Ovarian cancer

Medical quality assurance by Dr. Albrecht Nonnenmacher, MD at January 24, 2016
StartDiseasesOvarian cancer

Ovarian cancer is a disease that originates inside the ovaries. The ovaries are the female reproductive organs that manufacture eggs or ova. Although this type of cancer is fairly rare, it leads to higher numbers of fatalities than other cancers that affect female reproductive organs.


Definition & Facts

Ovarian cancer develops inside of the ovaries and can sometimes spread to other organs or metastasize. Ovarian cancer constitutes roughly 3 percent of cancer cases in all females. This cancer appears more often in women who are older; approximately 50 percent of females who get this type of cancer are at least 63 years in age. Although rare, it's possible for younger females to get it as well. Caucasian females tend to experience ovarian cancer more frequently than African-American females.

Symptoms & Complaints

Females with ovarian cancer often lack any symptoms until the condition is advanced. Possible symptoms and complaints that are associated with ovarian cancer include:

Some women confuse signs of advanced ovarian cancer with signs of medical ailments that are markedly less serious in nature. A woman may believe that a symptom of ovarian cancer is a symptom of something like irritable bowel syndrome for example. If a woman develops ovarian cancer, symptoms will generally persist and intensify over time.


Although the exact cause of ovarian cancer isn't certain, there are numerous factors that can make some women much more vulnerable to developing the disease. Heredity is one of them. Some women get this cancer due to the presence of a genetic mutation that's passed on down to them. Genetic mutations that can lead to ovarian cancer can be situated inside of BRCA1 (breast cancer gene 1) or BRCA2 (breast cancer gene 2). These gene mutations are especially common in women of both Ashkenazi Jewish and Eastern European heritage.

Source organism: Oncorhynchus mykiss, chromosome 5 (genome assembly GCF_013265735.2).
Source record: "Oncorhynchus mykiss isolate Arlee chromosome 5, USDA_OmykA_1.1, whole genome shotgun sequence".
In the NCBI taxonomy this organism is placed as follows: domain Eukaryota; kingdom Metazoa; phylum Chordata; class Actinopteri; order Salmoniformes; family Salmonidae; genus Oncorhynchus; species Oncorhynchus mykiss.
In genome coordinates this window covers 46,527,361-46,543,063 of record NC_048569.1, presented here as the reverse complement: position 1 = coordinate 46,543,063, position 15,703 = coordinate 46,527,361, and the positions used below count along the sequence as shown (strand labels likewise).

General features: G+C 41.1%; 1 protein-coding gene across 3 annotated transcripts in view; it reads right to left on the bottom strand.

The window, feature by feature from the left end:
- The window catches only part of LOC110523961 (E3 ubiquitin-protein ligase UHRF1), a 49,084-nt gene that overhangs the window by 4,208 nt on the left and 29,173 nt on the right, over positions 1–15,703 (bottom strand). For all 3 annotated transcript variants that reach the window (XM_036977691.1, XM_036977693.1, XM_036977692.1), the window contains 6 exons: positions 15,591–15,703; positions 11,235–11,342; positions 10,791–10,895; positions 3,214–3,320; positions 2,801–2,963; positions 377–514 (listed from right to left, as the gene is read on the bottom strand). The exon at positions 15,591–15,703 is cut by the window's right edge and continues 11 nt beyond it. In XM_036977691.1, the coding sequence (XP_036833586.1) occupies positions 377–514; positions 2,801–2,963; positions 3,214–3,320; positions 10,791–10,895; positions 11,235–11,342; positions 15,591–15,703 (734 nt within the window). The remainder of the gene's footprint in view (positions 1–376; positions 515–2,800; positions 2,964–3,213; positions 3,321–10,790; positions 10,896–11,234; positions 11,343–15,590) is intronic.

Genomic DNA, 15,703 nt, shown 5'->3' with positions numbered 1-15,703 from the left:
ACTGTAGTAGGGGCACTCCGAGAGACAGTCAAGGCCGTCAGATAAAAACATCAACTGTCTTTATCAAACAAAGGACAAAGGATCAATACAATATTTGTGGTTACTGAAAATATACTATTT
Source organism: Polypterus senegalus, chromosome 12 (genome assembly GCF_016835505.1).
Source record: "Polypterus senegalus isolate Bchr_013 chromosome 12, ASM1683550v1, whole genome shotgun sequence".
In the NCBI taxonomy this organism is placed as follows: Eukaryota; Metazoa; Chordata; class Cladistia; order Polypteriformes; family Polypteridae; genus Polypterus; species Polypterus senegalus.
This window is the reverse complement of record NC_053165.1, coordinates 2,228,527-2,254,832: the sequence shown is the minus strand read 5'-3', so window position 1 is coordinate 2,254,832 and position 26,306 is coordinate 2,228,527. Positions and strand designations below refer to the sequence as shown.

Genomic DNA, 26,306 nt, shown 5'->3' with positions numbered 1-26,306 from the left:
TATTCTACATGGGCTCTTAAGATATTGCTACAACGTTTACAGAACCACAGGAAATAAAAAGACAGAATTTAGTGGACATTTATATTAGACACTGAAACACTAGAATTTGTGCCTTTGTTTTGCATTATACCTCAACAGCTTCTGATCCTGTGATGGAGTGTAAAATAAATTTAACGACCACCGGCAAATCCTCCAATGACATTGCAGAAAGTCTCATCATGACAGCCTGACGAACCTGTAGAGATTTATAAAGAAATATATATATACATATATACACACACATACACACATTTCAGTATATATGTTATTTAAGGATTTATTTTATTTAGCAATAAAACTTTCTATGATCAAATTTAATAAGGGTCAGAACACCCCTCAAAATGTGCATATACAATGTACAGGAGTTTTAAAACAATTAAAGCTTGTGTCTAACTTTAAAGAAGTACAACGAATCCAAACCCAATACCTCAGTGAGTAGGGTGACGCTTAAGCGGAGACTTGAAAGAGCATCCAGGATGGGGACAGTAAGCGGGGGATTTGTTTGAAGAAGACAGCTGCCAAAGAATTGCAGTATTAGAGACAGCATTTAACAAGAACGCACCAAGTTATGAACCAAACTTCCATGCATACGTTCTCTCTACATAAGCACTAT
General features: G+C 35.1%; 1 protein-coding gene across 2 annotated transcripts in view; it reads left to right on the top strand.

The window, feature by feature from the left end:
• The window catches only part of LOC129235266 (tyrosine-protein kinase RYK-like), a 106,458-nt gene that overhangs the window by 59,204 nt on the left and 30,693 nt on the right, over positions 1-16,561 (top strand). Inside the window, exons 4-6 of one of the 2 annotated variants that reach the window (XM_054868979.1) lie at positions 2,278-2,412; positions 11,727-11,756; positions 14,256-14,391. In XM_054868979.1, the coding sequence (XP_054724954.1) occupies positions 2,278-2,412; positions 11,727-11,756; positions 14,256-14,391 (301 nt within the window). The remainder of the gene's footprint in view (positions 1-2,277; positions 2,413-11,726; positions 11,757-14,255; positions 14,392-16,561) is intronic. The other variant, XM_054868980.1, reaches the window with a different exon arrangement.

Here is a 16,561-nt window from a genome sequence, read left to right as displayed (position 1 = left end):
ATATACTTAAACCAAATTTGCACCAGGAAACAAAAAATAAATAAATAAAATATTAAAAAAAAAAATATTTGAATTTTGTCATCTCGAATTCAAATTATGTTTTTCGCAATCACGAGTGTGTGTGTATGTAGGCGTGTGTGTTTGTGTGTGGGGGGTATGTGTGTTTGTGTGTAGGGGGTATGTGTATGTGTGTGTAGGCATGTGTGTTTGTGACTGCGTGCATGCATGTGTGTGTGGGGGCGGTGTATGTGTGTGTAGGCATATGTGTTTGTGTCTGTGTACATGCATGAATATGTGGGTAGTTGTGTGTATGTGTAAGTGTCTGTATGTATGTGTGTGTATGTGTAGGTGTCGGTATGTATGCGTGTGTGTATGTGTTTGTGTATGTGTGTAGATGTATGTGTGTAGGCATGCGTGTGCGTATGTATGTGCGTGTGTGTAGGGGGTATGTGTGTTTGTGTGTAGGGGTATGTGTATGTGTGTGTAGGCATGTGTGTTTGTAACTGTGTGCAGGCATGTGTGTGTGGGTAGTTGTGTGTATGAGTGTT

Estrogen hormone replacement therapy is also associated with ovarian cancer, and other key factors include age (as indicated previously, this cancer is prevalent in older females), early menstruation, late menopause, fertility treatments, polycystic ovary syndrome, intrauterine device use and smoking. Women who haven't been pregnant also tend to be more susceptible to getting ovarian cancer.

Diagnosis & Tests

Doctors generally perform multiple tests in order to diagnosis this form of cancer in women. Examples of these tests are physical examinations, laboratory tests, pelvic examinations, biopsies and ultrasounds. Blood tests can also aid in diagnosing ovarian cancer by testing for the presence of CA-125, which is a protein situated on the top sections of ovarian cancer cells.

If a woman gets a pelvic examination, the doctor can look for an ovarian lump upon which a biopsy may be taken and studied in order to determine if the woman definitively has cancer. Doctors sometimes perform rectovaginal examinations. They do this as a means of contacting the pelvic organs. Transvaginal ultrasounds and pelvic ultrasounds enable doctors to search thoroughly for ovarian lumps.

MRIs or abdominal or pelvic CT scans are sometimes performed to diagnosis ovarian cancer in women as well. These tests can be effective in figuring out if ovarian cancer has moved onto other areas of a woman's body. Imaging tests can be beneficial for viewing the ovaries in great depth, helping doctors detect any abnormalities in the shape, size, and structure of the ovaries.

Treatment & Therapy

There are numerous different forms of ovarian cancer treatment available to women. Surgery is used and would entail the extraction of the ovaries. It also typically entails the extraction of lymph nodes, the uterus and the Fallopian tubes. When doctors perform this surgery, they attempt to take out significant amounts of cancer located inside of the abdomen.

Chemotherapy is another treatment for women who have ovarian cancer. This therapy is usually conducted post-surgery. The goal of chemotherapy is to destroy ovarian cancer cells that may be left. If a woman has an advanced type of ovarian cancer, chemotherapy may be her first line of treatment.

Two specific varieties of chemotherapy are used to treat ovarian cancer. These two varieties are neoadjuvant chemotherapy and intraperitoneal chemotherapy. Radiation is yet another ovarian cancer treatment option as are drugs such as angiogenesis inhibitors which are often used in concert with chemotherapy.

Prevention & Prophylaxis

It may be possible to minimize the risk of developing ovarian cancer by eating a healthy diet and getting regular exercise. Women who have taken oral contraceptives (birth control pills) for over a decade tend to be less vulnerable to the development of ovarian cancer as well.